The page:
Mangosteen may cause some side effects in hyper-sensitive individuals, including those who have allergies to fruits.
Additionally, some Mangosteen products in the market include extracts from other fruits that also may cause allergic reactions or side effects.
Allergic reactions like headaches, itchy skin rashes and minor or transient joint pains are possible. The reported allergic reactions from Mangosteen, though, do not involve respiratory problems or life-threatening situations.
Those who begin their supplementation with servings of more than one ounce of Mangosteen supplement may experience temporary loose stools.
Also, in the constipation-predominant type of Irritable Bowel Syndrome (IBS), and in diabetic patients diagnosed with gastroparesis complication, more than one ounce a day may worsen the constipation.
In these instances, reducing the servings will likely solve the problem.
Mangosteen can increase red cell mass and therefore should not be used by people diagnosed with polycythemia rubra vera.
Some fruits and foods are known to affect the mode of action and efficacy of certain drugs.
For example, large quantities of grapefruit juice can affect the blood levels of some drugs (e.g., lipid-lowering drugs) and may alter these drugs' effects in the body.
Also, certain foods can either speed up or slow down the liver's drug-detoxification activity when these foods also affect the elements of the P450 enzyme system involved in the drug-detoxification process. There is no precise information yet on how the Mangosteen may affect the P450 enzyme system.
As of this writing, there has not been any reported adverse food-drug interactions with the Mangosteen despite its use by thousands of people using a wide variety of commonly prescribed drugs.
Although this is not to be taken to mean that food-drug interactions do not exist, a level of confidence continues to be established as far as the the fruit is concerned.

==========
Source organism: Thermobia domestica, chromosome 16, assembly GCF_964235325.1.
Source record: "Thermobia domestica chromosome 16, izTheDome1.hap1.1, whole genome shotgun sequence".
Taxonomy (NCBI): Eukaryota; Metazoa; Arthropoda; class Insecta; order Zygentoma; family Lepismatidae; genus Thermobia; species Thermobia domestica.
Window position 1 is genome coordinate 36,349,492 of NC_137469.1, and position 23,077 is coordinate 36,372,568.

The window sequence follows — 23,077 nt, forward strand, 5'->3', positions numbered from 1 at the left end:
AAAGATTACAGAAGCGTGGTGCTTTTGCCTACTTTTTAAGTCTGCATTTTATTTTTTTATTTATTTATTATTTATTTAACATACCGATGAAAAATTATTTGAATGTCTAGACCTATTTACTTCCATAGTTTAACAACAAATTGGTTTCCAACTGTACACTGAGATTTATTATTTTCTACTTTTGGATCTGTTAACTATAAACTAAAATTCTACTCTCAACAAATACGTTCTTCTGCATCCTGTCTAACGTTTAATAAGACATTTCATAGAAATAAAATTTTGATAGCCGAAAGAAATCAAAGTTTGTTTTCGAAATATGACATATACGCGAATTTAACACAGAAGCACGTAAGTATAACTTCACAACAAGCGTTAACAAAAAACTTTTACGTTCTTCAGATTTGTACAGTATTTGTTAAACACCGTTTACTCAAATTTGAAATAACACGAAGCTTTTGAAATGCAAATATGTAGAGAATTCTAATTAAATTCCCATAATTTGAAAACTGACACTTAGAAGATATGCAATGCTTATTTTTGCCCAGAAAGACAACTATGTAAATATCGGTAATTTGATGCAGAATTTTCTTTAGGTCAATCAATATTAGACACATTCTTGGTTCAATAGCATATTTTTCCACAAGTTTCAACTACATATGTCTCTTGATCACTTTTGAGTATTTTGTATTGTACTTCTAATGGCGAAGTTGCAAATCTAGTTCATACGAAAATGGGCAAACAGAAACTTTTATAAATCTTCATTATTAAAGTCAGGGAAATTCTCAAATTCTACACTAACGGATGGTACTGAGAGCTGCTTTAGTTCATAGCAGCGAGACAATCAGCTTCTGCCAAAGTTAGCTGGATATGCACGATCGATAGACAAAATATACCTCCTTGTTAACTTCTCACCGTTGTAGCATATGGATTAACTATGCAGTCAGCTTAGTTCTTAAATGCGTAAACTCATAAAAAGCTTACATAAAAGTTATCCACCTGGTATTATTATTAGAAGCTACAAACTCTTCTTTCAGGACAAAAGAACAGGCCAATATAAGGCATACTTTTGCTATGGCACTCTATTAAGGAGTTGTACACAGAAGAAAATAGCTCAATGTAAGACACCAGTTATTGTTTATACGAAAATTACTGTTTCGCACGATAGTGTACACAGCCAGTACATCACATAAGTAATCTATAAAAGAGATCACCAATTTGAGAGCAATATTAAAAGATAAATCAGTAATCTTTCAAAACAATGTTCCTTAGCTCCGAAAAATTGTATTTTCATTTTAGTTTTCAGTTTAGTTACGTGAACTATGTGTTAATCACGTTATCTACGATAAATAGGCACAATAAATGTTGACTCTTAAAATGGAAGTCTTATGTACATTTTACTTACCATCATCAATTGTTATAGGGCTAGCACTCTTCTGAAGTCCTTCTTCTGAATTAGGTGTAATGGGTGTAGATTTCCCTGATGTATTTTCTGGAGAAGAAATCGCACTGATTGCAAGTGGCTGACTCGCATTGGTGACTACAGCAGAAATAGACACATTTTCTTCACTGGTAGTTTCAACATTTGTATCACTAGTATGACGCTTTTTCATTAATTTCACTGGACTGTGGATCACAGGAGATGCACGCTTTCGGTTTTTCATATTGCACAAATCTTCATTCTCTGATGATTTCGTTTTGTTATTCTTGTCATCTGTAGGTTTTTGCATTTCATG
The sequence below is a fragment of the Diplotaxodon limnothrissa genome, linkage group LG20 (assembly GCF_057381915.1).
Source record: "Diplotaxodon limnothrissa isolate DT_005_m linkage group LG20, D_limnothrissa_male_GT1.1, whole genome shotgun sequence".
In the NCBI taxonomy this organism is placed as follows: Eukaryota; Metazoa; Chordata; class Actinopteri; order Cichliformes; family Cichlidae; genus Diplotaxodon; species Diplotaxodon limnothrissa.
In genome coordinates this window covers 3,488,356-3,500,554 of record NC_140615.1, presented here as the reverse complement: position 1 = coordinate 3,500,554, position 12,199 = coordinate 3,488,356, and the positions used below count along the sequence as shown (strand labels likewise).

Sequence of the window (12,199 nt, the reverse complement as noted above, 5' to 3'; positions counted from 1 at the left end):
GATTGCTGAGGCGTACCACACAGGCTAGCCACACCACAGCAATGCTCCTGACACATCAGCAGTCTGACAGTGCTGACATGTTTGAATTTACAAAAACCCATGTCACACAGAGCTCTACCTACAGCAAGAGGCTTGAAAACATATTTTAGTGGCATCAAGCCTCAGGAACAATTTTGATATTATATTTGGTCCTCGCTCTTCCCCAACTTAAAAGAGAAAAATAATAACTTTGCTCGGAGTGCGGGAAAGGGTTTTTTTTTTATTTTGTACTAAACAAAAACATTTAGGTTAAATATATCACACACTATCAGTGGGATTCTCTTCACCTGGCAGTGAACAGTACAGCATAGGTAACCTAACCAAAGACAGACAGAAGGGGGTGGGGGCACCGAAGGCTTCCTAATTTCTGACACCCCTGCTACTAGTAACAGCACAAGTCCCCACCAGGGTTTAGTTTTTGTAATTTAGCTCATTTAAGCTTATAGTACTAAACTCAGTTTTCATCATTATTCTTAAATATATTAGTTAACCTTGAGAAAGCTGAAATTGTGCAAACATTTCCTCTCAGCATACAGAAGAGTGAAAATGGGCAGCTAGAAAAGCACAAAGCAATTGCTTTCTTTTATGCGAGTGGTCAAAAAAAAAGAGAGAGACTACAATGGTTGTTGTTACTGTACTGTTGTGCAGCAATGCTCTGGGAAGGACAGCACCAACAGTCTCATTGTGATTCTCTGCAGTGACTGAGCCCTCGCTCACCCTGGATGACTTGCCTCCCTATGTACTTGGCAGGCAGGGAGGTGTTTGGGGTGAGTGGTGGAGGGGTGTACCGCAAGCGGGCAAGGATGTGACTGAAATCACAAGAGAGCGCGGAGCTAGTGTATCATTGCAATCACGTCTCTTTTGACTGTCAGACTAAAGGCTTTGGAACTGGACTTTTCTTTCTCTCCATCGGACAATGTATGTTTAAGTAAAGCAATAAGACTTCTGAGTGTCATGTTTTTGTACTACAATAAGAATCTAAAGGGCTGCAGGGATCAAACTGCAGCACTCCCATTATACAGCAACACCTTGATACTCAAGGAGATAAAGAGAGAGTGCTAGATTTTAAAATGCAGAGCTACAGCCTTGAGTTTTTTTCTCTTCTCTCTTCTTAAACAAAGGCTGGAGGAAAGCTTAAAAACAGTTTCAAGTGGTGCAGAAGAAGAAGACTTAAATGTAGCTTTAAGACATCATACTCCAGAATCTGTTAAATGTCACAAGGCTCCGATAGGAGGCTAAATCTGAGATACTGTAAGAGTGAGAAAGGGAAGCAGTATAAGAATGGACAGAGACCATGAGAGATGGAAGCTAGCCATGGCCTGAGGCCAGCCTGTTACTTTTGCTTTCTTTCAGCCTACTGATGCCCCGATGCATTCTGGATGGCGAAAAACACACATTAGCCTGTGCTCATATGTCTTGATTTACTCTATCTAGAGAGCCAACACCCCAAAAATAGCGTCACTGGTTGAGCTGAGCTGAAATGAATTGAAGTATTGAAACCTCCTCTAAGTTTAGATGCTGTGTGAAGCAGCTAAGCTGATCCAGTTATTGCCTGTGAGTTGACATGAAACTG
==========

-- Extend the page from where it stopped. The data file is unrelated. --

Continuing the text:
Foods that contain vitamin K can affect coumadin blood levels. In his book, "Mangosteen: The X-Factor"*, Dr. J. Frederic Templeman suggests that coumadin users drink the juice "at the dose they intend to consume daily and, after 3 days of use at this level, to go into the doctor's office to have a finger-prick check of the coumadin's effect."
He says that many consumers on coumadin use the mangosteen supplement safely, and that he has "not received a documented report of coumadin problems where the supplement appeared to be the culprit."
Some cancer chemotherapy drugs' mode of action depends on the production of free radicals to destroy tumors. Because mangosteen contains powerful antioxidants that fight free radicals, it would be wise to ask the pharmacist or consult the Physician's Desk Reference on the Internet on the mode of action of any particular cancer chemotherapy drug.
If the mode of action of a chemotherapy drug has nothing to do with the production of free radicals, such that Mangosteen's powerful antioxidants will not interfere with the drug's mode of action, then it may be wise to consider the highly beneficial effects the fruit can provide cancer chemotherapy patients.
Several studies proved that high regular doses of antioxidants, such as those available from the Mangosteen, clearly suppressed cancerous cell growth.
So who should take some precautions because of some potential Mangosteen side effects or allergic reactions?
Individuals with allergies to fruits, polycythemia rubra vera patients, coumadin users, or cancer patients taking chemotherapy drugs whose efficacy relies on the production of free radicals, are some of the known caveats.
Find more information and facts about Mangosteen, what its healing properties are and how it helps heal people's bodies.